First there were blueberries. Now, scientists in Singapore have found a way to turn white bread into a superfood.

The purple bread is a new type of bread that is easier to digest than its white counterpart, the Star2 reported. Zhou Weibiao, professor and director of the Food Science and Technology Programme at the National University of Singapore, and his team worked for a year on their bread project.

White bread, essentially made from refined flour, is a popular staple food for many people around the world yet it is also infamous for having a high glycemic index—thanks to its carb content—as well as low levels of fiber minerals. Experts said excessive consumption of bread could increase the risk of overweight and obesity, and their associated diseases such as Type II diabetes.

So Zhou and his team tried to create a new bread option that could be digested at a slower rate, essentially a healthier bread that could help improve blood glucose control and high in antioxidants, among other health benefits.

Zhou’s team came up with a bread injected with a natural plant pigment, called anthocyanin, which is extracted from black rice.

According to the NUS website, anthocyanins belong to the group of flavonoids that are naturally occurring pigments in fruits and vegetables, and are responsible for the orange, red, violet and blue colors that can be found in nature. Blueberries, popularly known as a “superfruit,” as well as grapes, blackberries, black rice and purple sweet potatoes are naturally rich in anthocyanins.

“The challenge was to see if we could change the formula of bread, without changing the smooth texture of white bread that people really love,” Zhou said, according to CNN.

After adding anthocyanins to the bread, the scientists discovered that a resulting chemical reaction with the starch enzymes slows the digestion rate by 20 percent. In addition, about 80 percent of the antioxidant qualities are preserved in the bread crust and crumbs when the purple bread is baked at 200 degrees Celsius.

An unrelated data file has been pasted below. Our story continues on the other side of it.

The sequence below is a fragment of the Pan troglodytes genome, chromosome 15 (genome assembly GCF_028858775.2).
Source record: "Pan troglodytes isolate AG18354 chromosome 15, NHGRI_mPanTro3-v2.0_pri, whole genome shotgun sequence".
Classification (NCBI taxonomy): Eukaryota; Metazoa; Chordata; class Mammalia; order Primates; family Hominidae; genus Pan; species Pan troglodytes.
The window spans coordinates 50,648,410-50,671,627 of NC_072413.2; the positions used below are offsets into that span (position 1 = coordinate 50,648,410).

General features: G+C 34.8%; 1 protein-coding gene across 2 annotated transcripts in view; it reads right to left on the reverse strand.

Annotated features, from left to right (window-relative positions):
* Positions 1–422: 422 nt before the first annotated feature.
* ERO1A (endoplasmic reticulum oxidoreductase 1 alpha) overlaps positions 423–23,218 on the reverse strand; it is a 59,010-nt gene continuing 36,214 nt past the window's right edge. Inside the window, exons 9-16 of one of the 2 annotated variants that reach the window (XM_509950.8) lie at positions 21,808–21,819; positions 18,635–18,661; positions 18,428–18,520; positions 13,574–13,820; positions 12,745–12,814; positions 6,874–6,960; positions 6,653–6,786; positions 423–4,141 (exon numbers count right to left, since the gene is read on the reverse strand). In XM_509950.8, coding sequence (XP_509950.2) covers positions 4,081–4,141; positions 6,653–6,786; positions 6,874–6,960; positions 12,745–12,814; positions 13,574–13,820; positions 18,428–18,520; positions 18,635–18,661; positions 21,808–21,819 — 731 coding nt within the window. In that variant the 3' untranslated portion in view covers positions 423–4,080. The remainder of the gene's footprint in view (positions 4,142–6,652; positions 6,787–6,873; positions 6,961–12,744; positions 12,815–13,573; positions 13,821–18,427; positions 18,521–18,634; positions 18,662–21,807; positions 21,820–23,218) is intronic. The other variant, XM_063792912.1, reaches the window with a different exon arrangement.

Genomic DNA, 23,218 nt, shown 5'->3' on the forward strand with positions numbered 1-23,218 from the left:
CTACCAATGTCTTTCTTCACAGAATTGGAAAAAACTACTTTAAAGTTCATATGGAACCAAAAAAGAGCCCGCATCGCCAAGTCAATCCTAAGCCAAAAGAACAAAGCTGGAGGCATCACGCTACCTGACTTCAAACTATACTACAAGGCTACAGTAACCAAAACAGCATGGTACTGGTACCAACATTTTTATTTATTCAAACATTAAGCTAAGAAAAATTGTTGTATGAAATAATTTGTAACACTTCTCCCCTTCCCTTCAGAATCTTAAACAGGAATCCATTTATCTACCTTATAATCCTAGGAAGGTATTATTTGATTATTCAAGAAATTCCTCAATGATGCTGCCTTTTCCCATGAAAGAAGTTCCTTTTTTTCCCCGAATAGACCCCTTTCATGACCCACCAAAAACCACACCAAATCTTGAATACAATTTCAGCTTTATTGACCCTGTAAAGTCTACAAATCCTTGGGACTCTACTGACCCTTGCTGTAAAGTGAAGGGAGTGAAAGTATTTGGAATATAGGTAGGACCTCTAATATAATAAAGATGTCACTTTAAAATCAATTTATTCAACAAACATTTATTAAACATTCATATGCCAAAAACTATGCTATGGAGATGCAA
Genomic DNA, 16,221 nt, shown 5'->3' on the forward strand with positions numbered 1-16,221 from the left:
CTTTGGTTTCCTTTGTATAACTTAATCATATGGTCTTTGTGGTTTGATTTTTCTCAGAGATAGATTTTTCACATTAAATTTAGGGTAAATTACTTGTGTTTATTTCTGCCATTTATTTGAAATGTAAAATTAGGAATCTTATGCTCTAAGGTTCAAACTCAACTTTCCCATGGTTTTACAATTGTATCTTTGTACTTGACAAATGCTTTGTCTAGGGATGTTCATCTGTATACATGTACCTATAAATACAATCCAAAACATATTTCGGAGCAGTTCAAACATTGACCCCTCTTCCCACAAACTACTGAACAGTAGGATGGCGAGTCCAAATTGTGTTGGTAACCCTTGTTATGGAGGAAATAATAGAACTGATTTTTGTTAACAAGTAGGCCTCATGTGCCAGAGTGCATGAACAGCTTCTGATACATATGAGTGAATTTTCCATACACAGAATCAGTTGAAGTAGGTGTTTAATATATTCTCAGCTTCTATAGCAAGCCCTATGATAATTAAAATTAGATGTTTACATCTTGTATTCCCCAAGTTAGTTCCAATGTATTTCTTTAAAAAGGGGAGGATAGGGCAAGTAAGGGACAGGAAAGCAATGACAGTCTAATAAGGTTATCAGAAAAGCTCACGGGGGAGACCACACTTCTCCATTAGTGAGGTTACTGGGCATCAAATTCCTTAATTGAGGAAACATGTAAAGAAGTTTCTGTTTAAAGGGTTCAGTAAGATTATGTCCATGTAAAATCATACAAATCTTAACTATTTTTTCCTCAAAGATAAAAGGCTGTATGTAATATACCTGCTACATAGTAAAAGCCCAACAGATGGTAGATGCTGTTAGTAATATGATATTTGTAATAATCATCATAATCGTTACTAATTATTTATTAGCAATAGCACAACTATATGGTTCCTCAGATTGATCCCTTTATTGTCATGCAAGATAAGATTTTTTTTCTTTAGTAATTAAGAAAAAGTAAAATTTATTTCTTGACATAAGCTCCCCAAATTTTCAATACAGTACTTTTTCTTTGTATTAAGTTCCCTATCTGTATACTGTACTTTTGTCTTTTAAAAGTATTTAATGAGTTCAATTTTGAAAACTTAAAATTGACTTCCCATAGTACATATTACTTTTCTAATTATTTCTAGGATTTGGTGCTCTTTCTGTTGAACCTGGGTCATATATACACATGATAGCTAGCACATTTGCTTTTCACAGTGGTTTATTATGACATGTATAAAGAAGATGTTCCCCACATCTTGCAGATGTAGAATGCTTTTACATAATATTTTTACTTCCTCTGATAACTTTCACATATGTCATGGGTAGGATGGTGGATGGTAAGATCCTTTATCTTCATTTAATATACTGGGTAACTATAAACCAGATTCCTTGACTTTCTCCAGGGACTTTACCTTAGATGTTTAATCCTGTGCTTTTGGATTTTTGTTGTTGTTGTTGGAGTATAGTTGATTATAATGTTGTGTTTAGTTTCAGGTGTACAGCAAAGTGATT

“Despite their antioxidant capacity and associated health benefits, the knowledge of using anthocyanins as an ingredient in food products, particularly semi-solid products, is very limited. Hence, we wanted to explore the feasibility of fortifying anthocyanins into bread, to understand how it affects digestibility and its impact on the various quality attributes of bread,” Zhou said in a statement.

Currently, approaches for developing health-promoting bread are dominated by adding whole grains and fibers in bread, partly aiming to slow down its digestion among several health benefits. Dr Sui Xiaonan, a recent PhD graduate from the Food Science and Technology Programme at NUS and first author of the study said, “Reducing the digestion rate of the bread will lead to a lower glycemic index and slower absorption of the bread’s carbohydrates. This usually suggests a lower insulin demand, and could potentially improve long-term blood glucose control. Our study explores an alternative way of producing functional bread that delivers health benefits to consumers.”

Oh, and the color isn’t bad, either.MIMS